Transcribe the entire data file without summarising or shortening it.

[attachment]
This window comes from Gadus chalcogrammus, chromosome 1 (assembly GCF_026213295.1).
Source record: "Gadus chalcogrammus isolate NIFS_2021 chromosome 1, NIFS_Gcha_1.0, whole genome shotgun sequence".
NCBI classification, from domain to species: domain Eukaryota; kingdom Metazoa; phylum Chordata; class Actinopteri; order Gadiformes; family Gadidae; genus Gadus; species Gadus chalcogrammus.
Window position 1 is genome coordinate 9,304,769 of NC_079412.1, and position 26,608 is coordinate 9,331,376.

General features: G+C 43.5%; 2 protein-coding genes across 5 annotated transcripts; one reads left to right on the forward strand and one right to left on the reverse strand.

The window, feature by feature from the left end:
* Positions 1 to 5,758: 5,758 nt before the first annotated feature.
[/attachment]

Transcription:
This window comes from Gadus chalcogrammus, chromosome 1 (assembly GCF_026213295.1).
Source record: "Gadus chalcogrammus isolate NIFS_2021 chromosome 1, NIFS_Gcha_1.0, whole genome shotgun sequence".
NCBI classification, from domain to species: domain Eukaryota; kingdom Metazoa; phylum Chordata; class Actinopteri; order Gadiformes; family Gadidae; genus Gadus; species Gadus chalcogrammus.
Window position 1 is genome coordinate 9,304,769 of NC_079412.1, and position 26,608 is coordinate 9,331,376.

General features: G+C 43.5%; 2 protein-coding genes across 5 annotated transcripts; one reads left to right on the forward strand and one right to left on the reverse strand.

The window, feature by feature from the left end:
* Positions 1 to 5,758: 5,758 nt before the first annotated feature.